Adolf Loos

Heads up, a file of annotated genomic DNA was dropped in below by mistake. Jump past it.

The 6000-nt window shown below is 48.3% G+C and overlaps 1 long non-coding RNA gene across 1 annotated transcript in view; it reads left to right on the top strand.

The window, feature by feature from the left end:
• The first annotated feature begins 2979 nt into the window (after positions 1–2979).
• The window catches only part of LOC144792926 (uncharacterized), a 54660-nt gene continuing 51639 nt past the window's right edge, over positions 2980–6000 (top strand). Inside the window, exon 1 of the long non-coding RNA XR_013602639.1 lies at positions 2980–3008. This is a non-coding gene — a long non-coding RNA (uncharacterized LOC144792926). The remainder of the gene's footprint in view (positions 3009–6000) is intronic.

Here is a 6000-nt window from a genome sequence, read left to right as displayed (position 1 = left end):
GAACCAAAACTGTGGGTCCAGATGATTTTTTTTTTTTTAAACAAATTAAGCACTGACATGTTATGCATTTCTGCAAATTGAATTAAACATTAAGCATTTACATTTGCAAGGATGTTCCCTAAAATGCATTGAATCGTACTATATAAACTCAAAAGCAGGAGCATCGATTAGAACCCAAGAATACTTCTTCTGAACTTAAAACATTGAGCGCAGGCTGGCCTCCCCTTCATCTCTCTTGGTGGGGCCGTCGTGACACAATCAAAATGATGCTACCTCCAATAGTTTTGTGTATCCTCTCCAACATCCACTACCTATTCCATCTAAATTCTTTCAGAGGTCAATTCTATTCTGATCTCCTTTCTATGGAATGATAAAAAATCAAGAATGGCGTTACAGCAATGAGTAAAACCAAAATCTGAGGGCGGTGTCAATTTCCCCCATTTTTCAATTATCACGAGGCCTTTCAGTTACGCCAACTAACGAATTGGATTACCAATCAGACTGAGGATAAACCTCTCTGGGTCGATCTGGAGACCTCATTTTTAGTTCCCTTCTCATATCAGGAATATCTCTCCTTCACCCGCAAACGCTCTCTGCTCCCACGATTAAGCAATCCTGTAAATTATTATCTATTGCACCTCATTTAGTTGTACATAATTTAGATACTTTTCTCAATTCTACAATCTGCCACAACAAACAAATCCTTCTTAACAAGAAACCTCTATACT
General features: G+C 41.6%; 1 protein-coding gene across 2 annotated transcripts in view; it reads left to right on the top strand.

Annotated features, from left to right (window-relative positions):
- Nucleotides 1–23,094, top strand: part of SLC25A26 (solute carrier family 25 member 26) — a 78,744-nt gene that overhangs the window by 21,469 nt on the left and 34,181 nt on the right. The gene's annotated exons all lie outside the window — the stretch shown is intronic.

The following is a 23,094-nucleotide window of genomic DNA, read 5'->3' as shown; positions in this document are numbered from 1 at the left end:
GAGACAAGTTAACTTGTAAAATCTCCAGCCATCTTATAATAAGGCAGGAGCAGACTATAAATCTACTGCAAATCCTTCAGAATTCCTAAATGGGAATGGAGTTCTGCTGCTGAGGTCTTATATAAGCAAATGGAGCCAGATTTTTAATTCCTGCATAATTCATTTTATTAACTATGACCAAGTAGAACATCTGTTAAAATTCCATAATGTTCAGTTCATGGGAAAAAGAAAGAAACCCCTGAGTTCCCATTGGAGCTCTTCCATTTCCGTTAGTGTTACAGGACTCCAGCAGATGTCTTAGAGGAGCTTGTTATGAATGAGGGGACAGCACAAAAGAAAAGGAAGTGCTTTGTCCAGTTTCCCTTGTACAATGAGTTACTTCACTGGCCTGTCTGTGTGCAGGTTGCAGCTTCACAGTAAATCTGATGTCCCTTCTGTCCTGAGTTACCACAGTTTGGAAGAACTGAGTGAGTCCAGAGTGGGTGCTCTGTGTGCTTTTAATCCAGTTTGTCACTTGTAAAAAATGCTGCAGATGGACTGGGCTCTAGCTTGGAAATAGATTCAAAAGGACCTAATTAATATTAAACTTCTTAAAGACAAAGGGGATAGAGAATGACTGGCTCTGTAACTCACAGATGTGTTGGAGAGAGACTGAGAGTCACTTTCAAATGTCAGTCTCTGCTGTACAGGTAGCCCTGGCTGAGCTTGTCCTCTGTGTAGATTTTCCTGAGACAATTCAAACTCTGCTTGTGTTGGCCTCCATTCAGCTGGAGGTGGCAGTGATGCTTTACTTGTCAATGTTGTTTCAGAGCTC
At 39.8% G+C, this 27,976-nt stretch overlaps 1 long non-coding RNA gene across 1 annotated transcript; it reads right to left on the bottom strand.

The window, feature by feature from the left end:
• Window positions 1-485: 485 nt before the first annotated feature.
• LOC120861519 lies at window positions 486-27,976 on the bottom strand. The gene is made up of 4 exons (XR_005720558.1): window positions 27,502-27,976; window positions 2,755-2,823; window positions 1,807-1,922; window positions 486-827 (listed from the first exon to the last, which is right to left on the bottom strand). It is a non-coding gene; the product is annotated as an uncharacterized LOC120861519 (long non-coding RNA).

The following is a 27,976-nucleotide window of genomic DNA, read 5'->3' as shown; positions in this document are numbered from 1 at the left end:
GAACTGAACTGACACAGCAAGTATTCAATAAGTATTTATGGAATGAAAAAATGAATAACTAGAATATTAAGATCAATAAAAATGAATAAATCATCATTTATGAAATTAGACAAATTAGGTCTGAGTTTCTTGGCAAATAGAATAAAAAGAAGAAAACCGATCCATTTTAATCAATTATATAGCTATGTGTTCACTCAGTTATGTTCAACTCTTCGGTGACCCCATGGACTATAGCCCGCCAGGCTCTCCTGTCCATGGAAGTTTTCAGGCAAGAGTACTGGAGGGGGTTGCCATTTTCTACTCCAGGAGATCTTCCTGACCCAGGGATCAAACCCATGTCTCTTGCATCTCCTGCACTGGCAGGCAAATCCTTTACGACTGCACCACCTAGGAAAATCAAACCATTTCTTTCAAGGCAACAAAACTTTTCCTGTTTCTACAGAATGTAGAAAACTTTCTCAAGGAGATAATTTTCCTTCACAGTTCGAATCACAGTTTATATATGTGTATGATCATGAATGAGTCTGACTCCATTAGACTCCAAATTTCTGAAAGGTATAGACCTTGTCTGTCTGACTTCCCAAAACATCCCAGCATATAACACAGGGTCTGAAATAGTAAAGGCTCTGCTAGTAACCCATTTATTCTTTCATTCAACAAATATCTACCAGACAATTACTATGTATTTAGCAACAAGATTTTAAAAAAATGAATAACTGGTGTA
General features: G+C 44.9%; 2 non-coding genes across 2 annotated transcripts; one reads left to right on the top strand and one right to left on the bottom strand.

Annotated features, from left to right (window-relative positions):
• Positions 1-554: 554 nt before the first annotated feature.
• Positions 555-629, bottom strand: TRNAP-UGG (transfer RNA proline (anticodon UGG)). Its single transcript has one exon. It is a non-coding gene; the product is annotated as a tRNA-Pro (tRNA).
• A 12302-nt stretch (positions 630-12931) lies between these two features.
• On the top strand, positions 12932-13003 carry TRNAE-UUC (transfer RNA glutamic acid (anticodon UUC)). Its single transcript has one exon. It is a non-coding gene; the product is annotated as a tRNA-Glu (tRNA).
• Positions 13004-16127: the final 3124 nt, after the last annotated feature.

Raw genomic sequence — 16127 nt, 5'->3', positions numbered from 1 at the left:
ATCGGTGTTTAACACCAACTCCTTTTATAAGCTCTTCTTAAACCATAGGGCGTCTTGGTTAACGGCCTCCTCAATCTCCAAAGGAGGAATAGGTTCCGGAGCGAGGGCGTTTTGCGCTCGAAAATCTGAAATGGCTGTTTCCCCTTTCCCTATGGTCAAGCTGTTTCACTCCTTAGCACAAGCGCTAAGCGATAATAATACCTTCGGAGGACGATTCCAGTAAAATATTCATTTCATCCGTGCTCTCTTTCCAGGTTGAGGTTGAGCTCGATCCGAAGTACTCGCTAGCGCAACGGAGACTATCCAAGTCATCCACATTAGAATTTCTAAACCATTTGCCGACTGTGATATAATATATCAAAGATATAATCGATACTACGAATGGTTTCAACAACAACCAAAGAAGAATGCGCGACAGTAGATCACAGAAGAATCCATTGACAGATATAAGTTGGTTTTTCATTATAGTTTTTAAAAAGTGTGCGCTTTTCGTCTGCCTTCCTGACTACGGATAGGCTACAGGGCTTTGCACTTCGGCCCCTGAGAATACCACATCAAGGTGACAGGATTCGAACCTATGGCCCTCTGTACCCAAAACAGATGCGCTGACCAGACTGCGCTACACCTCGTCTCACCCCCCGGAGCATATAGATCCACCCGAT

Architect and theoretician Adolf Loos was born in Brno on 10 December 1870 as the son of Adolf Loos, Sr., a stonemason and sculptor. He spent 1889-90 and 1893 studying at the University of Technology in Dresden. He then gained experience in the USA, but returned and settled in Vienna in 1896 and worked in architect Carl Mayreder's studio. In 1908 he articulated his architectural views in an essay entitled Ornament and Crime, published in 1913 as the essential manifesto for purist architecture. Its practical examples include the Hofschneider Goldman & Salatsch department store built in St. Michael's Square in Vienna in 1911. This period saw Loos returning often to his native Moravia where Viktor Bauer, a sugar refinery owner, became Loos' most prominent customer following the war. Loos designed a villa for Bauer in Hrušovany as well as the interior of his chateau in Brno. In 1924-28 Loos stayed in Paris, where he kept in touch with Le Corbusier and other prominent figures; he designed a villa with a gallery for the dadaist poet Tristan Tzara. After he returned to Vienna in 1928, he designed his two best buildings - the Moller Villa in Vienna and the Müller Villa in Prague, in which he fully developed his Raumplan (spatial design) theory. Adolf Loos died after a long illness in Kalksburg Sanatorium near Vienna on 23 August 1933. Loos' contacts with Czech architects and artists, his implemented projects in Czechoslovakia published in professional architecture journals and translations of his theoretical studies exerted a major influence on the development of Czech architecture.